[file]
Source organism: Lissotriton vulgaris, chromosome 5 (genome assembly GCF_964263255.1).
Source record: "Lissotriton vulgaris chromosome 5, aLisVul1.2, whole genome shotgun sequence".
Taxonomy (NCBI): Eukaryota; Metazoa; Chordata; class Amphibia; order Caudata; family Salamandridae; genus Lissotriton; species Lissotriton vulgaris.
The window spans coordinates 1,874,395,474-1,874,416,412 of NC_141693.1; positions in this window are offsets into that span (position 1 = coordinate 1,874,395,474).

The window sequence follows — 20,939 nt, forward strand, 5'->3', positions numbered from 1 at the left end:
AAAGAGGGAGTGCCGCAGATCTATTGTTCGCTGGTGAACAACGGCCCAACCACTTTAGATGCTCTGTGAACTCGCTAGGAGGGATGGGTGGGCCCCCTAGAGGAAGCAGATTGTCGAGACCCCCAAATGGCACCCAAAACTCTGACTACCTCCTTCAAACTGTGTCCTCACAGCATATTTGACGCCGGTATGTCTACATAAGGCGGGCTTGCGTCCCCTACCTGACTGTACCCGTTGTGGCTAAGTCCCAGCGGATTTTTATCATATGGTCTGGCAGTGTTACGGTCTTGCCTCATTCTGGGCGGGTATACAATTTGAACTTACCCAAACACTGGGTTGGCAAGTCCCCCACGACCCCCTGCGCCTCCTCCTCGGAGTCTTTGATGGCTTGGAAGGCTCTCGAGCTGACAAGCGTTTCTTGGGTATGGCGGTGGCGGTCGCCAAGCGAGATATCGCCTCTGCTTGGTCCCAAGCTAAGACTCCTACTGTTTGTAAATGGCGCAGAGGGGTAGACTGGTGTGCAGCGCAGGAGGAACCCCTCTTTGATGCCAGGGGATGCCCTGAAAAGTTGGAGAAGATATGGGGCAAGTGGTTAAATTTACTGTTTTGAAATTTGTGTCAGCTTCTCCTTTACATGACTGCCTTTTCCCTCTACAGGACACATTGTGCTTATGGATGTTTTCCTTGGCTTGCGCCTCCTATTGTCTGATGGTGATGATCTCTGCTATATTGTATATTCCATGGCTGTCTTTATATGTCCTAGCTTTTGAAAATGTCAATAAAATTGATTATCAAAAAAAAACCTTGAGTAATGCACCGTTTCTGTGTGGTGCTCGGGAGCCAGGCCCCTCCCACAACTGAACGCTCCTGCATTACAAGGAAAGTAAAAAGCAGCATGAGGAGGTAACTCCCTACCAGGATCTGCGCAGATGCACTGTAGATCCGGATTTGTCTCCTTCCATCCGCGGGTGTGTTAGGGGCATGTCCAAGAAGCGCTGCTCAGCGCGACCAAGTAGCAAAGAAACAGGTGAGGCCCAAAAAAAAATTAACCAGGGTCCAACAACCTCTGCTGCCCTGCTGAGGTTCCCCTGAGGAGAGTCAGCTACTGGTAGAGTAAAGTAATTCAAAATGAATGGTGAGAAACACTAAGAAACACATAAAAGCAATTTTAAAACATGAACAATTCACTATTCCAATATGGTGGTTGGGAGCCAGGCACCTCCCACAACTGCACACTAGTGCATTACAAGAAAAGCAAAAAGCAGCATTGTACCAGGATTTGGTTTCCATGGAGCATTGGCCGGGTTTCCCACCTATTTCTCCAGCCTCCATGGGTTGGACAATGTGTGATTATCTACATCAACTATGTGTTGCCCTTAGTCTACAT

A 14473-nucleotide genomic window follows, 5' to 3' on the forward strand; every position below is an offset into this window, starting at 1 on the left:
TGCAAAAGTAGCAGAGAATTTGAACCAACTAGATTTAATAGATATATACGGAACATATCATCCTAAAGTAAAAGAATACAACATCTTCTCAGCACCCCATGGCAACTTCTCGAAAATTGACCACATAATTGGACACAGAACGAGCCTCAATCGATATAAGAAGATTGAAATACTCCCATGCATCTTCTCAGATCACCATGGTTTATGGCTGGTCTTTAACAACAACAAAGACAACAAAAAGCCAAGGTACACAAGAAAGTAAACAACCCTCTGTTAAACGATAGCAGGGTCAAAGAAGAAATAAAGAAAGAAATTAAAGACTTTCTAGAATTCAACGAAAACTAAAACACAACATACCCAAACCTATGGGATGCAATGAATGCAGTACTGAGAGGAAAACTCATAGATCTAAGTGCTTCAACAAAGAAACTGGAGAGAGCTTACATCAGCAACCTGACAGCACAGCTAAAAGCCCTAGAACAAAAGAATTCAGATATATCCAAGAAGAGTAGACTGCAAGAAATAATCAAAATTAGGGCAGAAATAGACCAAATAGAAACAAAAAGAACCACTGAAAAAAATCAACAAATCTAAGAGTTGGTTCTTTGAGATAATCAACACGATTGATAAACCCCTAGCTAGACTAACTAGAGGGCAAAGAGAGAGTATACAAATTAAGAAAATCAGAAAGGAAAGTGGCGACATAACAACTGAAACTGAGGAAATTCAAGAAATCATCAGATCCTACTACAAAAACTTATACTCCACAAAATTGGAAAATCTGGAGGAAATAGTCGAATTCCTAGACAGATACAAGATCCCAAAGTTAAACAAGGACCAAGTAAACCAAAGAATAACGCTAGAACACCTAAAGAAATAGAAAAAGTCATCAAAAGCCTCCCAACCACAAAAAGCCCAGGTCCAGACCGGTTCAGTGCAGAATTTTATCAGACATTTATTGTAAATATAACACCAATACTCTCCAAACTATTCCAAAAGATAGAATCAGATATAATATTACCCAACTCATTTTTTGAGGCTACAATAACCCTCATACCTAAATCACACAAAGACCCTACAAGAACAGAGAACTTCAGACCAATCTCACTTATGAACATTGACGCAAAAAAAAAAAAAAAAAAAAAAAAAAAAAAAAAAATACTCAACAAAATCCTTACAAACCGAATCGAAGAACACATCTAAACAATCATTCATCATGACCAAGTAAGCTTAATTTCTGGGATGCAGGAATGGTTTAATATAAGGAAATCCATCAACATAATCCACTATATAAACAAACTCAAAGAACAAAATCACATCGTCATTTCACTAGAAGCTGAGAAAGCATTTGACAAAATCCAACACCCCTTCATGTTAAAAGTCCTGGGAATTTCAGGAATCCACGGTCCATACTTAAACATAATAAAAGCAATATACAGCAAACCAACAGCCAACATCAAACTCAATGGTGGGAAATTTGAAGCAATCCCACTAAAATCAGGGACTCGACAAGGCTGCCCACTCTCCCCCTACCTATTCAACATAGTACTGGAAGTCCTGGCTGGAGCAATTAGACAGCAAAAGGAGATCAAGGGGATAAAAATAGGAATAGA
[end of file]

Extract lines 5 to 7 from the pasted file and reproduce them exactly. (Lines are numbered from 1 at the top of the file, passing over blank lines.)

The window sequence follows — 20,939 nt, forward strand, 5'->3', positions numbered from 1 at the left end:
AAAGAGGGAGTGCCGCAGATCTATTGTTCGCTGGTGAACAACGGCCCAACCACTTTAGATGCTCTGTGAACTCGCTAGGAGGGATGGGTGGGCCCCCTAGAGGAAGCAGATTGTCGAGACCCCCAAATGGCACCCAAAACTCTGACTACCTCCTTCAAACTGTGTCCTCACAGCATATTTGACGCCGGTATGTCTACATAAGGCGGGCTTGCGTCCCCTACCTGACTGTACCCGTTGTGGCTAAGTCCCAGCGGATTTTTATCATATGGTCTGGCAGTGTTACGGTCTTGCCTCATTCTGGGCGGGTATACAATTTGAACTTACCCAAACACTGGGTTGGCAAGTCCCCCACGACCCCCTGCGCCTCCTCCTCGGAGTCTTTGATGGCTTGGAAGGCTCTCGAGCTGACAAGCGTTTCTTGGGTATGGCGGTGGCGGTCGCCAAGCGAGATATCGCCTCTGCTTGGTCCCAAGCTAAGACTCCTACTGTTTGTAAATGGCGCAGAGGGGTAGACTGGTGTGCAGCGCAGGAGGAACCCCTCTTTGATGCCAGGGGATGCCCTGAAAAGTTGGAGAAGATATGGGGCAAGTGGTTAAATTTACTGTTTTGAAATTTGTGTCAGCTTCTCCTTTACATGACTGCCTTTTCCCTCTACAGGACACATTGTGCTTATGGATGTTTTCCTTGGCTTGCGCCTCCTATTGTCTGATGGTGATGATCTCTGCTATATTGTATATTCCATGGCTGTCTTTATATGTCCTAGCTTTTGAAAATGTCAATAAAATTGATTATCAAAAAAAAACCTTGAGTAATGCACCGTTTCTGTGTGGTGCTCGGGAGCCAGGCCCCTCCCACAACTGAACGCTCCTGCATTACAAGGAAAGTAAAAAGCAGCATGAGGAGGTAACTCCCTACCAGGATCTGCGCAGATGCACTGTAGATCCGGATTTGTCTCCTTCCATCCGCGGGTGTGTTAGGGGCATGTCCAAGAAGCGCTGCTCAGCGCGACCAAGTAGCAAAGAAACAGGTGAGGCCCAAAAAAAAATTAACCAGGGTCCAACAACCTCTGCTGCCCTGCTGAGGTTCCCCTGAGGAGAGTCAGCTACTGGTAGAGTAAAGTAATTCAAAATGAATGGTGAGAAACACTAAGAAACACATAAAAGCAATTTTAAAACATGAACAATTCACTATTCCAATATGGTGGTTGGGAGCCAGGCACCTCCCACAACTGCACACTAGTGCATTACAAGAAAAGCAAAAAGCAGCATTGTACCAGGATTTGGTTTCCATGGAGCATTGGCCGGGTTTCCCACCTATTTCTCCAGCCTCCATGGGTTGGACAATGTGTGATTATCTACATCAACTATGTGTTGCCCTTAGTCTACAT

A 14473-nucleotide genomic window follows, 5' to 3' on the forward strand; every position below is an offset into this window, starting at 1 on the left: